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United States Department of Agriculture

Agricultural Research Service

Research Project: IMPROVING WATER QUALITY IN AGRICULTURAL WATERSHEDS UNDERLAIN BY CLAYPAN AND RESTRICTIVE LAYER SOILS

Location: Cropping Systems and Water Quality Research

Title: SWATing your APEX model: a how-to from the trenches

Authors
item Baffaut, Claire
item Bolster, Carl
item Nelson, Nathan -
item Van Liew, Mike -
item Arnold, Jeffrey
item Williams, Jimmy -

Submitted to: Annual International SWAT Conference
Publication Type: Abstract Only
Publication Acceptance Date: March 27, 2013
Publication Date: July 17, 2013
Citation: Baffaut, C., Bolster, C.H., Nelson, N., Van Liew, M., Arnold, J.G., Williams, J. 2013. SWATing your APEX model: a how-to from the trenches. Annual International SWAT Conference. Session B2, p. 32.

Technical Abstract: Methodologies to link edge-of-field observations to stream loadings need to be developed to integrate what we know of soil and water quality at the field scale to watersheds and river basins. The Soil and Water Assessment Tool (SWAT) can be used to scale up results obtained at field scale with the Agricultural Policy Environmental eXtender (APEX). The APEX and SWAT models are particularly well adapted to this integration because they belong to the same family of models and have many common input parameters. However, they are not identical and the differences need to be recognized before both models can be used jointly. For example, while runoff can be calculated with the Curve Number method in both models, soil moisture routing is different and lead to different soil water content values that affect the curve number, and thus runoff. Similarly, both models can use the MUSLE equation to calculate sediment loss but the soil cover factor is calculated using two very different concepts. This paper reviews the differences in algorithm and parameterization between APEX and SWAT. Since APEX parameterization is more flexible, we define how it can be parameterized so that it becomes equivalent to SWAT, whenever possible. The analysis will help model users separate the model effects from true scale effects when parameterizing these models and interpreting their results.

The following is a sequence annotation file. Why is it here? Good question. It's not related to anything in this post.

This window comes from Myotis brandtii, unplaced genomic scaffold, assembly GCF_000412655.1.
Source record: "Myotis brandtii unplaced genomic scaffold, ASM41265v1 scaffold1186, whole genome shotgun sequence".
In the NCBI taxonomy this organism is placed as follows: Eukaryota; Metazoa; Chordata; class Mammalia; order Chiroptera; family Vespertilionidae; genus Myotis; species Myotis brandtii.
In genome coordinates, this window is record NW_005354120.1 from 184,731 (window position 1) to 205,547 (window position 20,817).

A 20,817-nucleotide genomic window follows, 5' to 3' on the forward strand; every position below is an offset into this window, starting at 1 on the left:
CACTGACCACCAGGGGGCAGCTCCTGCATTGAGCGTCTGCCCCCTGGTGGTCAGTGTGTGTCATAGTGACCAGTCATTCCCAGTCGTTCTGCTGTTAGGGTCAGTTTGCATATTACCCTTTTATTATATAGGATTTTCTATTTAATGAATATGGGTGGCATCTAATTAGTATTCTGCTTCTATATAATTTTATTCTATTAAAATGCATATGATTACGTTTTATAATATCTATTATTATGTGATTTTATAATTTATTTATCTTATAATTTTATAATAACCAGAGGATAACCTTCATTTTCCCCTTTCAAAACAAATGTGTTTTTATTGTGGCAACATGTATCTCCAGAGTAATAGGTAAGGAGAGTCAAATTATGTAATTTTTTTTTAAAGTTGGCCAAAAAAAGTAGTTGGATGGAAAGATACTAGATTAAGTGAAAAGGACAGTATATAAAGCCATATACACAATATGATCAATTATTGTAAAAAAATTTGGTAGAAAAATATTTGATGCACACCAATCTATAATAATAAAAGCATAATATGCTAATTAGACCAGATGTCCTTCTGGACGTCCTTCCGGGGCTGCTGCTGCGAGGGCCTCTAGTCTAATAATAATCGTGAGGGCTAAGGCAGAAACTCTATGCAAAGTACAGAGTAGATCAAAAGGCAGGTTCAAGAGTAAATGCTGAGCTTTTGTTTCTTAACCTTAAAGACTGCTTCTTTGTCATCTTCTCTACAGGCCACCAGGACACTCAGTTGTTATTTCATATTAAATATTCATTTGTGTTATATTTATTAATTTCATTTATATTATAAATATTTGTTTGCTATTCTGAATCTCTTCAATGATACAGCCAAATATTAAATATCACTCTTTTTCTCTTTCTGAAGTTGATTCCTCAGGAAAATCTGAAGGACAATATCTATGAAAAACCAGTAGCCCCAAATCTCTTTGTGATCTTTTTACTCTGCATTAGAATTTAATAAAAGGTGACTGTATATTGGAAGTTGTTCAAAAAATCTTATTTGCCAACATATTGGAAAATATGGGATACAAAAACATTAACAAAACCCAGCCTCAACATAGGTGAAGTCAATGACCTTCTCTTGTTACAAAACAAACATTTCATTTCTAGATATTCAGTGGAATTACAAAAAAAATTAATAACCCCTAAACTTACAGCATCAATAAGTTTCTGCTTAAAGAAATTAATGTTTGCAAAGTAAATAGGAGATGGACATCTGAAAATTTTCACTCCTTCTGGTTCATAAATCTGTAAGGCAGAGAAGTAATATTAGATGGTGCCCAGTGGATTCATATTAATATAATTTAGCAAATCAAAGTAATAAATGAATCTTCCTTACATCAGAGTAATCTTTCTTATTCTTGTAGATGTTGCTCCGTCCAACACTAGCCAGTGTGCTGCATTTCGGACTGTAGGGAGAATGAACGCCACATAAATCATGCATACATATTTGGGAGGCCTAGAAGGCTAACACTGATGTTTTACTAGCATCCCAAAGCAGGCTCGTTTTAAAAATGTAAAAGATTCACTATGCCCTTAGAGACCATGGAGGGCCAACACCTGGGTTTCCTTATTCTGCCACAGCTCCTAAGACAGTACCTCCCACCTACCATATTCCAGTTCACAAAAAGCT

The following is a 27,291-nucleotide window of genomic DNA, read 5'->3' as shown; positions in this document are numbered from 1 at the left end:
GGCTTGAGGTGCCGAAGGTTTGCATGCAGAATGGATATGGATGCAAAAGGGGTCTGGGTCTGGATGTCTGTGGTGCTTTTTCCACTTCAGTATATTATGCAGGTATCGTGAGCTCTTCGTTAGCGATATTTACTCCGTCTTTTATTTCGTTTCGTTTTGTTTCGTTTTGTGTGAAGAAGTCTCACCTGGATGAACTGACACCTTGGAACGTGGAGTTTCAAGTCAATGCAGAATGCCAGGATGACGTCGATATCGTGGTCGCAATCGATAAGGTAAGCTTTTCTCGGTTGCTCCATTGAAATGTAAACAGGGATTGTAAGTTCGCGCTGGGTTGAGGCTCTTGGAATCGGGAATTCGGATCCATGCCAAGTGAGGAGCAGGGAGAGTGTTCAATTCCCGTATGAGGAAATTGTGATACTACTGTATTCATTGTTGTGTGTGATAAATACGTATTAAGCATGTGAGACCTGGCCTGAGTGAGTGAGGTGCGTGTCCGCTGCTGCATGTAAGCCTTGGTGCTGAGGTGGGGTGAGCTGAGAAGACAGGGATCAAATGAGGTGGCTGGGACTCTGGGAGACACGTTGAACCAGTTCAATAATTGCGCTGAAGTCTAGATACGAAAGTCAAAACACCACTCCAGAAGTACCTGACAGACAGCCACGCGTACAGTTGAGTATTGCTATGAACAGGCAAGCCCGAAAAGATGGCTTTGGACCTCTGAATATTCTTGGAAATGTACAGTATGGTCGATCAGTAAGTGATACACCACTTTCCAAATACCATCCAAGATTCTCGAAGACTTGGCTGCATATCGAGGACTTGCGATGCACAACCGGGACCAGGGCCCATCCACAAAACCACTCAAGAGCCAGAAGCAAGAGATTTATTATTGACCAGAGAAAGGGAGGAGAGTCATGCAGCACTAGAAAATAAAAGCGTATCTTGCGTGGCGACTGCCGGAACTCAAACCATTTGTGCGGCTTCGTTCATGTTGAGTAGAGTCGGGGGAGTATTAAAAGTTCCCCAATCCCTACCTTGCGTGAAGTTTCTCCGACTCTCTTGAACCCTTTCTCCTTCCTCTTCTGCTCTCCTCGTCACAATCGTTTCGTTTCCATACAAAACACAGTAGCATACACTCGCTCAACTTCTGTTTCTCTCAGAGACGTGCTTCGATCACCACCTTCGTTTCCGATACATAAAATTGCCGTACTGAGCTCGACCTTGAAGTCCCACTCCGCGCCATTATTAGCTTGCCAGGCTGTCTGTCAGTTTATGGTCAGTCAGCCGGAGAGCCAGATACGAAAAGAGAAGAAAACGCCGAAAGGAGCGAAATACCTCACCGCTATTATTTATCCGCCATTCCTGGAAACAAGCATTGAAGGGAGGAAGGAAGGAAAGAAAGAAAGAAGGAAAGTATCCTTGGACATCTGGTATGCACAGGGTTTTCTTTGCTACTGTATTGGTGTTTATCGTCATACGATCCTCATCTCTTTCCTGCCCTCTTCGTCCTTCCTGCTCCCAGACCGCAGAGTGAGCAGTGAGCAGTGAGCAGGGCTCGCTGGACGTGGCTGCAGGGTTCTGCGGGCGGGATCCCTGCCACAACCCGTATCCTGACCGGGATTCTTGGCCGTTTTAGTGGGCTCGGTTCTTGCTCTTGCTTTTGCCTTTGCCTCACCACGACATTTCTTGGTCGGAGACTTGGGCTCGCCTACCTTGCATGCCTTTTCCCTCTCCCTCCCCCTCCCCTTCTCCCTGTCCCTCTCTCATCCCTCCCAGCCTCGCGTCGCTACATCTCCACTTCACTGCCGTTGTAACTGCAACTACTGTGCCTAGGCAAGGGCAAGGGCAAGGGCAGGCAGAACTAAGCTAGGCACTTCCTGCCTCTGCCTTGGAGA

Last Modified: 12/18/2014